It was not all smooth, I also had my share of tough and slightly tense moments. It is important to control your buoyancy during the dive, so that you remain a couple of feet above the sea bed and adjust as and when needed. Coarse tuning of buoyancy is done by directly pumping air into or out of the buoyancy jacket that one wears. Fine tuning is actually done by breathing in and out – changing the volume of air in the lungs. During one of the dives, I was so lost in observing things around me , I didn’t realize that slowly I was going up and almost hit the surface. The whole group was ahead of me, way below at a depth of 16 m,  and the assistant instructor failed to notice this. Whoa, I had to remain calm, and join the group. Slowly contracted my lungs, and pumped out air from the jacket and made my way back to the group. Phew.
Sometimes I had a problem exactly opposite to the above, I went so low to the seabed and stirred some sand, creating a haze. That’s a common problem with most beginners though. Barring these hiccups, the dives were fairly smooth.
Nothing less than a unique experience. I had a whirlwind of a time. The trip went by quickly, and I was so craving for more dives. It’s a totally different, almost of out the world experience. And for all you water lovers out there, you simply have to go dive! – at least once in your lifetime.

A dive into the deep blue! – Part 1


A year ago, in the March of 2010, I finally signed myself up for my first diving trip (And so far, the only one yet) with Bluereef Scuba, one of the many Scuba shops that dot the lanes in and around Arab Street & North Bridge Road. I drew inspiration from a well-known documentary movie called – The Cove. This is a long pending write-up on that wonderful “out of the world” experience.

It all started when Divya and myself decided to go watch The Cove. The documentary moved me beyond words, and I was nothing less than heart wrenched at the cruelty meted out to one of the most lovable and intelligent creatures we know– Dolphins. Scroll back to one of my old posts for a write-up on The Cove.

Putting aside the serious facts of the story, what I also took away from the movie was a deep desire to experience the underwater. The beauty of diving and the challenges involved simply caught my attention. Being “hydrophilic” myself, it just naturally occurred to me to want to go dive. That began my research into everything related, and luckily around the same time I also happened to meet someone who was already an advanced diver.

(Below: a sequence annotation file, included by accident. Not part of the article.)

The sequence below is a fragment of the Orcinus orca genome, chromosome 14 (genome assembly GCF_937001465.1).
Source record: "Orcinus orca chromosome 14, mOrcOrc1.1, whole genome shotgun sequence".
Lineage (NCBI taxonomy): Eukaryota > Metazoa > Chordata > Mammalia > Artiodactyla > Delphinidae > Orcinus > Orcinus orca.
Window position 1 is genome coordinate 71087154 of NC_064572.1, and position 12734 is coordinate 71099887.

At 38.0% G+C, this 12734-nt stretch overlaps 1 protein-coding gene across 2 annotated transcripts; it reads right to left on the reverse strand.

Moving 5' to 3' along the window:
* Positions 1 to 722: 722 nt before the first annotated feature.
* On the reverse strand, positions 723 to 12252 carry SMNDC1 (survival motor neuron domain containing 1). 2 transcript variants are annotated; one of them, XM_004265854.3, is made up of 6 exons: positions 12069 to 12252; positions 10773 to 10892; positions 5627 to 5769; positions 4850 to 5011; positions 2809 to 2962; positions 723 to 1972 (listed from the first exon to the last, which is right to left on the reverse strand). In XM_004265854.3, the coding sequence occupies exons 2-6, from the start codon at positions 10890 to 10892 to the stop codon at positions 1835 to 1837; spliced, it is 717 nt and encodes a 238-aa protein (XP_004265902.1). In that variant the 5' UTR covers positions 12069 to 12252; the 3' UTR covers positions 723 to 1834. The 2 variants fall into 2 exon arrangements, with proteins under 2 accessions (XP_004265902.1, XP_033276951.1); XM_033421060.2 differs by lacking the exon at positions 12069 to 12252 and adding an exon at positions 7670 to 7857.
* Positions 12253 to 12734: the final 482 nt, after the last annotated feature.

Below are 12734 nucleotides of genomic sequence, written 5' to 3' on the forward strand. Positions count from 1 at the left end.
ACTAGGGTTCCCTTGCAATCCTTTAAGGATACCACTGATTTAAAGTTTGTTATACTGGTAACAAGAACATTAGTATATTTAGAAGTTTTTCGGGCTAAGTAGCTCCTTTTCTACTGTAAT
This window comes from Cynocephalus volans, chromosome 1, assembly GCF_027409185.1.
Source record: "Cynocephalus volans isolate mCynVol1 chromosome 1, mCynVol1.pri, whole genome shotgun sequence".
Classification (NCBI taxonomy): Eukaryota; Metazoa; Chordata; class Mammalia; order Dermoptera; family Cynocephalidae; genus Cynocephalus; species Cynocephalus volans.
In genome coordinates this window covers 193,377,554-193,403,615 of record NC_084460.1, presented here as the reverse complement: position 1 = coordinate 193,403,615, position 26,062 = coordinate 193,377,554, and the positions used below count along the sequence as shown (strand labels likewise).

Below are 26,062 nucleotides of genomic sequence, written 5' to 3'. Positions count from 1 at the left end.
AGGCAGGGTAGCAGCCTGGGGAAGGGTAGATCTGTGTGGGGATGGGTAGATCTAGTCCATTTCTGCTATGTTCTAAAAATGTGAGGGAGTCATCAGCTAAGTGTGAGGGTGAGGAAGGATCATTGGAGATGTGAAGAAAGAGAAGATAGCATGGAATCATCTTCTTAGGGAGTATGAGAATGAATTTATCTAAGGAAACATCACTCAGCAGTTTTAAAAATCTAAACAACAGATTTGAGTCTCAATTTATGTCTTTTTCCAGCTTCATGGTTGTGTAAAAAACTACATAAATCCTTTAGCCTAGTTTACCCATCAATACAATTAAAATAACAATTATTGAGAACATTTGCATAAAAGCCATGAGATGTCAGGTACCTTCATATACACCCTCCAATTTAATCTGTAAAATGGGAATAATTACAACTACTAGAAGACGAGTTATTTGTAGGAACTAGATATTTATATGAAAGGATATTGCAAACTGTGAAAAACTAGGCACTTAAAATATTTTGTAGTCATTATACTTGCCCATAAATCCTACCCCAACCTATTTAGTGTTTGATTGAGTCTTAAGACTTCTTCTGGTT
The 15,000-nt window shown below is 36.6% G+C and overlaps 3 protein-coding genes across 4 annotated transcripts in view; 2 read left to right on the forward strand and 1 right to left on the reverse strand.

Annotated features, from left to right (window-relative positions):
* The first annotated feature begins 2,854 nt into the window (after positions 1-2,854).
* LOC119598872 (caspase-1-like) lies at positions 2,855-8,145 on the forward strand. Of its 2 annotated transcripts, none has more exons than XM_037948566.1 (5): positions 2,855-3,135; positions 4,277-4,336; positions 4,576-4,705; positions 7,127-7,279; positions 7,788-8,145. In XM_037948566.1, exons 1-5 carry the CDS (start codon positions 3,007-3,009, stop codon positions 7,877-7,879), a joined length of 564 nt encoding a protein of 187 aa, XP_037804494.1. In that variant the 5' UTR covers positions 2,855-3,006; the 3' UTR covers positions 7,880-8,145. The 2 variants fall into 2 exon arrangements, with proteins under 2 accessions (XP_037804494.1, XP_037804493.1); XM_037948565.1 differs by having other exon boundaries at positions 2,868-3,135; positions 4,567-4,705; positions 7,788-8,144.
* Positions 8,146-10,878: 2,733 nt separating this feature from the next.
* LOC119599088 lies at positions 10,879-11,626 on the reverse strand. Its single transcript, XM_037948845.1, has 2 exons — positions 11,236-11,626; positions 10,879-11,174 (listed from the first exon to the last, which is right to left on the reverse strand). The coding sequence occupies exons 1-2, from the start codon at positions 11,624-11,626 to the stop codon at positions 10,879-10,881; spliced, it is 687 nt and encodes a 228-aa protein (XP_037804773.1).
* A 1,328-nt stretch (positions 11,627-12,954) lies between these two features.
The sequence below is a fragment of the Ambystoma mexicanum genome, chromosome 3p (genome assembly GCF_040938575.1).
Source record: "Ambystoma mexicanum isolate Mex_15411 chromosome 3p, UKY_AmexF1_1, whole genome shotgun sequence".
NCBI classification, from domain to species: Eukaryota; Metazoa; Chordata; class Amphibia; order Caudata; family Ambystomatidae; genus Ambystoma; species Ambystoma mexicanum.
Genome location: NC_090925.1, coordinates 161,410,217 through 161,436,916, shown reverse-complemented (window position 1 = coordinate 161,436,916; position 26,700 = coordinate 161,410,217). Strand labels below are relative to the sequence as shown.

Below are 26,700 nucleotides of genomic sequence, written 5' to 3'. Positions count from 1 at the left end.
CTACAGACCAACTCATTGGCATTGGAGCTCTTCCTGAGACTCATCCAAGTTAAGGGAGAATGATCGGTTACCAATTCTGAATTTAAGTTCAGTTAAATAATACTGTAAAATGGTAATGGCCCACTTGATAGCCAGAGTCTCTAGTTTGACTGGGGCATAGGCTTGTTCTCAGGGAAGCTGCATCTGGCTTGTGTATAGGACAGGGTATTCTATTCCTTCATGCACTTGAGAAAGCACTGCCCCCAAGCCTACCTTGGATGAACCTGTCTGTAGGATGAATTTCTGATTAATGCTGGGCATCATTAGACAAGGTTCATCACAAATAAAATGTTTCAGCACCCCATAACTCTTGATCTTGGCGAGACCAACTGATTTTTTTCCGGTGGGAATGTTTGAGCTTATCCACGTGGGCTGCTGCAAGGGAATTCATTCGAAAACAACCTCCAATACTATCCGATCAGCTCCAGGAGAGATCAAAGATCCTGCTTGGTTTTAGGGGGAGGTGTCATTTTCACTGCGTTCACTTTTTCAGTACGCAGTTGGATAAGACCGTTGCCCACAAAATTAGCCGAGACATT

After some extensive inquiries, I signed up with one of the many dive shops in Singapore. A friend of mine called Stephen also joined me for the dive. We had to go through some classroom training, followed by a test. There was also half a day of pool training to get familiarized with dive equipments and basic underwater techniques. The time had arrived to set off to Pulau Dayang, an island off the eastern coast of Malaysia. I looked up P.Dayang in the map, it’s but a small spot in the middle of the blue expanse.

We took a coach to Malaysia via the Tuas checkpoint. The bus ride lasted roughly about 4-5 hours. Somewhere in the middle, we halted for some midnight food at a road side food court. We got to know our instructor, a firefighter by profession. The half hour was spent listening to dive stories over some snack or two. Reached Mersing in the wee hours of the night, and boarded a ferry from Mersing port to P.Dayang. The rolling and swaying over the rough seas lasted another 4 hours. Although dark, it was a lovely sight outside, with heavy rains and a star-studded black sky. I went to sleep with recollections of a similar starry night, during a camp in the Kuantan province of Malaysia, way back in 2005. On reaching the island, we went to our dormitories, and I hit the bunker. The rooms were just a few yards from the sea. The smell of sand and sea, and the gentle whispers of the waves gave me a high. For the next 4 hours, I slept soundly.